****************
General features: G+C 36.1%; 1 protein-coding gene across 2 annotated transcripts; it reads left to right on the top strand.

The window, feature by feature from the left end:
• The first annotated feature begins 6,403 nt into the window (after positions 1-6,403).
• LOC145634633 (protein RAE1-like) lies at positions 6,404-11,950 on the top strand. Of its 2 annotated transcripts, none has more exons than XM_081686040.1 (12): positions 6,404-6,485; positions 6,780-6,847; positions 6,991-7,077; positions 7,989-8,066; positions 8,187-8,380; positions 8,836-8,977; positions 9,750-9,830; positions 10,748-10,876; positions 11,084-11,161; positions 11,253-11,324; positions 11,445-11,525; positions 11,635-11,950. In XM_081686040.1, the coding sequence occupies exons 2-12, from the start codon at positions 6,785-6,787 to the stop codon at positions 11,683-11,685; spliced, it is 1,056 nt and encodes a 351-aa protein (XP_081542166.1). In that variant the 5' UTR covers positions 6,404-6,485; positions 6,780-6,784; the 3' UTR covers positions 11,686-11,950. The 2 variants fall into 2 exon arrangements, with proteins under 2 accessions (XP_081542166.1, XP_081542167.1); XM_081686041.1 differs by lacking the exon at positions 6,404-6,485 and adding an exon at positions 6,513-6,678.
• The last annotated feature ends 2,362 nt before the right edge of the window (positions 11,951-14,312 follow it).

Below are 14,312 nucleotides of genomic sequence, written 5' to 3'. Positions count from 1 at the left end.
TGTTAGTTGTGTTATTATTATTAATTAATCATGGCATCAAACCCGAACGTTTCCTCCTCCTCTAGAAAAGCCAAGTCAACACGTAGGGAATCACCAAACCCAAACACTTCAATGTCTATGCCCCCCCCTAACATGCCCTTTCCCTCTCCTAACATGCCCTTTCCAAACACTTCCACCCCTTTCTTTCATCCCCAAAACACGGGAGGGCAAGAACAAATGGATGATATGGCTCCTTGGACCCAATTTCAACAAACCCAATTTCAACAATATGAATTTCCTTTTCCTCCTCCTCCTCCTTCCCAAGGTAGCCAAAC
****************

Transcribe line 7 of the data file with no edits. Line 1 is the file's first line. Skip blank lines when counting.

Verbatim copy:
TGTTAGTTGTGTTATTATTATTAATTAATCATGGCATCAAACCCGAACGTTTCCTCCTCCTCTAGAAAAGCCAAGTCAACACGTAGGGAATCACCAAACCCAAACACTTCAATGTCTATGCCCCCCCCTAACATGCCCTTTCCCTCTCCTAACATGCCCTTTCCAAACACTTCCACCCCTTTCTTTCATCCCCAAAACACGGGAGGGCAAGAACAAATGGATGATATGGCTCCTTGGACCCAATTTCAACAAACCCAATTTCAACAATATGAATTTCCTTTTCCTCCTCCTCCTCCTTCCCAAGGTAGCCAAAC